In Mark, only at his death did the Roman centurion who was present at his execution recognize who Jesus was.
In Mark, all men prove incapable of recognizing who Jesus is, even his disciples. The only exceptions are John the Baptist and the Roman centurion at Golgotha, the very man in charge of his execution. Mark has threaded this theme throughout his gospel to make the point – The Messiah cannot be understood apart from his death on Calvary.
Continue reading THE CENTURION
To be the Messiah means suffering and death, and he summons his disciples to follow the same path – Mark 8:31.
As Jesus approached Jerusalem, he explained exactly what it meant to be the Messiah of Israel, namely, suffering and death, an expectation contrary to popular expectations and those of his disciples. And he also summoned anyone who would become his disciple to take up the cross and follow his self-sacrificial example. And failure to do so would render one an object of shame before the Lord of Glory.
Continue reading EMBRACING THE CROSS
After Jesus healed the blind man, for a fleeting moment, the eyes of Peter were opened to “see” just who he was – Mark 8:27-38.
Jesus queried his disciples while he was “on the way” to Jerusalem: Who do men say that I am? At least nine times Mark declares that Jesus is “on the way.” His march to Jerusalem and his inevitable death was in fulfillment of Joh’s proclamation from the words of Isaiah: “I send my messenger before your face who shall prepare your way.”
Continue reading WHOSOEVER WILL FOLLOW ME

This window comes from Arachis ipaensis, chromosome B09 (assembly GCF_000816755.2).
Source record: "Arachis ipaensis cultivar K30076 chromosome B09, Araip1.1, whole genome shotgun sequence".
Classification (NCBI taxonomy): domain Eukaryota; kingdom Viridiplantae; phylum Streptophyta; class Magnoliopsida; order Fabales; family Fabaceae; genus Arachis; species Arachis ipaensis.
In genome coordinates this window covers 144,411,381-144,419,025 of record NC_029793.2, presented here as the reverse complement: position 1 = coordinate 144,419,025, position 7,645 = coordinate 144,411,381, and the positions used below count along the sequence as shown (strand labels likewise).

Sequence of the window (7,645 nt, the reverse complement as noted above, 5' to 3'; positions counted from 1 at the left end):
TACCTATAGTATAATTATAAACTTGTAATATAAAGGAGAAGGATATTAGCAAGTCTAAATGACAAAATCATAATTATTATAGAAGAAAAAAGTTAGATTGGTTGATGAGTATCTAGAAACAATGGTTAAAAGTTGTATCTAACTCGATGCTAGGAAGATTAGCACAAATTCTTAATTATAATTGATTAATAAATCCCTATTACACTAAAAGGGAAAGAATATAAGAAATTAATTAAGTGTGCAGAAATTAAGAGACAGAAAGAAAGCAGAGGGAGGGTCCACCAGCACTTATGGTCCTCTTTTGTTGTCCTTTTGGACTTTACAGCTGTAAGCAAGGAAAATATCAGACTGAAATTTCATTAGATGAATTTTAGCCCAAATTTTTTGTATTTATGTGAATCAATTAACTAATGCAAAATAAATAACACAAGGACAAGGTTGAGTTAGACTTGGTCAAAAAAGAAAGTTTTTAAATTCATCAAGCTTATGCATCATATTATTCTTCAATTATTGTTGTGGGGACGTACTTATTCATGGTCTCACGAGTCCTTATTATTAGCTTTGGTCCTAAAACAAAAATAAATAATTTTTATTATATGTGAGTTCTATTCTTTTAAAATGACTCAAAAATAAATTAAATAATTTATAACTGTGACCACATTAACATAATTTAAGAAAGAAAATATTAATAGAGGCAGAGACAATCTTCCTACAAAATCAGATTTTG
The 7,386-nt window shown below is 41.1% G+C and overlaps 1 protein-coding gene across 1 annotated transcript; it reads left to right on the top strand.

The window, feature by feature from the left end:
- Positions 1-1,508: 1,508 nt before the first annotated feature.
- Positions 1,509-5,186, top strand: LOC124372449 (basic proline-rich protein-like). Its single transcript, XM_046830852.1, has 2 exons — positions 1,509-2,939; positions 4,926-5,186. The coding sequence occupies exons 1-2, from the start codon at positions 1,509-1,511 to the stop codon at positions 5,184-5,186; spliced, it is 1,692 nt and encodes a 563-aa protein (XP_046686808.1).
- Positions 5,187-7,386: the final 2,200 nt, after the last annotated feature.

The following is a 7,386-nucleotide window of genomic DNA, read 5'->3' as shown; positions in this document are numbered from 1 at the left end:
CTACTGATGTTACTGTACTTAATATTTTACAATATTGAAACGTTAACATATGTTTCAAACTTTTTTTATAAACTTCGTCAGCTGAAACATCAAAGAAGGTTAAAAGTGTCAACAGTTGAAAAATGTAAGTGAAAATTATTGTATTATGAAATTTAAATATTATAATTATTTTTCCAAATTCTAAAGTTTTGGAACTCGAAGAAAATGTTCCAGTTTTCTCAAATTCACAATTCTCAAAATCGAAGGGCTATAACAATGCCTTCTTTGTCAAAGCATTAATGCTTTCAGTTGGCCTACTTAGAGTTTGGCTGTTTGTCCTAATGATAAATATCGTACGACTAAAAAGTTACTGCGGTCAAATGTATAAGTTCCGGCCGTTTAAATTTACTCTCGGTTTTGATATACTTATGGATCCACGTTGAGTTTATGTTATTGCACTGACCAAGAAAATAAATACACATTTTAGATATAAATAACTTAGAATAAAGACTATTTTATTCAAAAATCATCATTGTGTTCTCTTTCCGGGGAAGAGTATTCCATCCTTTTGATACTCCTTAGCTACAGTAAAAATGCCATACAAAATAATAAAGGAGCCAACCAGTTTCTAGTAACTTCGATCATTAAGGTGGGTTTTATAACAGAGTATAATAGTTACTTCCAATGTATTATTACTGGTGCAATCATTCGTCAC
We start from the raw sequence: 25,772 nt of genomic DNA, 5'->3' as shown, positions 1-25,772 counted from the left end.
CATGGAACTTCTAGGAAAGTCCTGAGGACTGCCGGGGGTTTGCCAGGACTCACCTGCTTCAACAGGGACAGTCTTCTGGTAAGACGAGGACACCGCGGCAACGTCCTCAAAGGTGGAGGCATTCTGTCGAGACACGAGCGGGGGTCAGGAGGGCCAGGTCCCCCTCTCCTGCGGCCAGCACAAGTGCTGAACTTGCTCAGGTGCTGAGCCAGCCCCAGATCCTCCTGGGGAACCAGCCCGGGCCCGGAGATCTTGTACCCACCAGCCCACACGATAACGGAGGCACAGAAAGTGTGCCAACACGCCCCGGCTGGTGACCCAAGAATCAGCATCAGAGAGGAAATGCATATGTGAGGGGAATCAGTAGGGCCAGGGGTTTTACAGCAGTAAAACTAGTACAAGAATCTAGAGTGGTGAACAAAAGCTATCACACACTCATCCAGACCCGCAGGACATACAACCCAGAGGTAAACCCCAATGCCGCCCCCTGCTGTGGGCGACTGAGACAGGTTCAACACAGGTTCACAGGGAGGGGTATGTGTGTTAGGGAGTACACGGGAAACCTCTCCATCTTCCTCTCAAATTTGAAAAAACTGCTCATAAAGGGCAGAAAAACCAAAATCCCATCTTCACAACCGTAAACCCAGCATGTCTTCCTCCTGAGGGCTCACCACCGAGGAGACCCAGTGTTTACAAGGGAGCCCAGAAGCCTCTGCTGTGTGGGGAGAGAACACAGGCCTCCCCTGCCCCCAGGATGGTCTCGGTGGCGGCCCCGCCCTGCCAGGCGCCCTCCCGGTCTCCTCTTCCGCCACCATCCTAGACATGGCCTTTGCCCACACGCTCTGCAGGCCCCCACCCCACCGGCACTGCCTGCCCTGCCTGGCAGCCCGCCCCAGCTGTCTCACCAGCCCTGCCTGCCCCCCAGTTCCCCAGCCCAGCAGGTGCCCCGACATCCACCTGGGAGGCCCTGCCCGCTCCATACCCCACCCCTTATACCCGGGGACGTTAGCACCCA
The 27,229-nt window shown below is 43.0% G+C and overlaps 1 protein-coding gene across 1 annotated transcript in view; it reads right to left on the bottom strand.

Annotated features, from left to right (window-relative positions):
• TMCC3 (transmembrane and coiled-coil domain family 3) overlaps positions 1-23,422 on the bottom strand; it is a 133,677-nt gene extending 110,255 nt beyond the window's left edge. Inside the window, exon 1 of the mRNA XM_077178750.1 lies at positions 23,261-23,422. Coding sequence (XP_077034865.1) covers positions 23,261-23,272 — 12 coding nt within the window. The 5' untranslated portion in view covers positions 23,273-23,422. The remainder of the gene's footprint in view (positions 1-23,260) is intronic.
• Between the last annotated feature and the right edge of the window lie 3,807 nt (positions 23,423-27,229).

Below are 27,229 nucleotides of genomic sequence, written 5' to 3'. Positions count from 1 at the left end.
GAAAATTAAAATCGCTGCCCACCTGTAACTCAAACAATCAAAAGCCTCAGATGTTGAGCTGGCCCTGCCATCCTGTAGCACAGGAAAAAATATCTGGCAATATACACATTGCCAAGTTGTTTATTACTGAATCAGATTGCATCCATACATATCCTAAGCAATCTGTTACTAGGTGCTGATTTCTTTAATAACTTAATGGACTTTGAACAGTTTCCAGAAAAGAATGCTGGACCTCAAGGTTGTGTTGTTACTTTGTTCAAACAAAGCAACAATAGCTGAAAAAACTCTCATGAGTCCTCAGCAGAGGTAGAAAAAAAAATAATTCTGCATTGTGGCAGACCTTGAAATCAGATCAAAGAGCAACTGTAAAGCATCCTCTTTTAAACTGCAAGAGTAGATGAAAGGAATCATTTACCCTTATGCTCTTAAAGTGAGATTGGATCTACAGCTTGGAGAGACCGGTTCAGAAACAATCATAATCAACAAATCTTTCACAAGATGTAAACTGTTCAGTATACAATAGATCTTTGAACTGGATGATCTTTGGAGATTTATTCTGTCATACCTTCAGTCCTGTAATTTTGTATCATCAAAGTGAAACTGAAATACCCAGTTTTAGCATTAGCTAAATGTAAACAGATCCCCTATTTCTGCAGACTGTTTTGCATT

The parable of the budding fig tree pointed to the imminent destruction of the Temple that Jesus had predicted – Mark 13:28-29.
The parable of the “budding fig tree” provides a graphic illustration of Christ’s answer to the question – “When will these things come to pass?” The image of a fig tree sprouting foliage is the clue for the “when” of the events predicted by him. Its foliage signals the arrival of “summer,” the time when “all these things” will be fulfilled.
Continue reading BUDDING FIG TREE
The whole earth will observe the “Son of Man” arriving on the clouds to gather his “elect” to himself –Mark 13:21-27.
The ‘Olivet Discourse’ now takes us beyond the destruction of the Temple to the return of the “Son of Man” to gather his saints. How much time will pass between the demise of the Temple and Christ’s arrival in glory is not provided, but during the interim, the church must beware of deceivers that disseminate false information about his coming.
Continue reading COMING ON THE CLOUDS
A brief introduction to, and outline of, the gospel of Mark, its history, contents, and literary structure.
The New Testament includes four gospel accounts, the gospels of Matthew, Mark, Luke, and John. The first three are categorized as ‘synoptic’ gospels, meaning “to see together.” The term is a compound of the Greek preposition sun (“together”) and optikos (“to see”), hence – “to see together.”
Continue reading INTRODUCTION TO MARK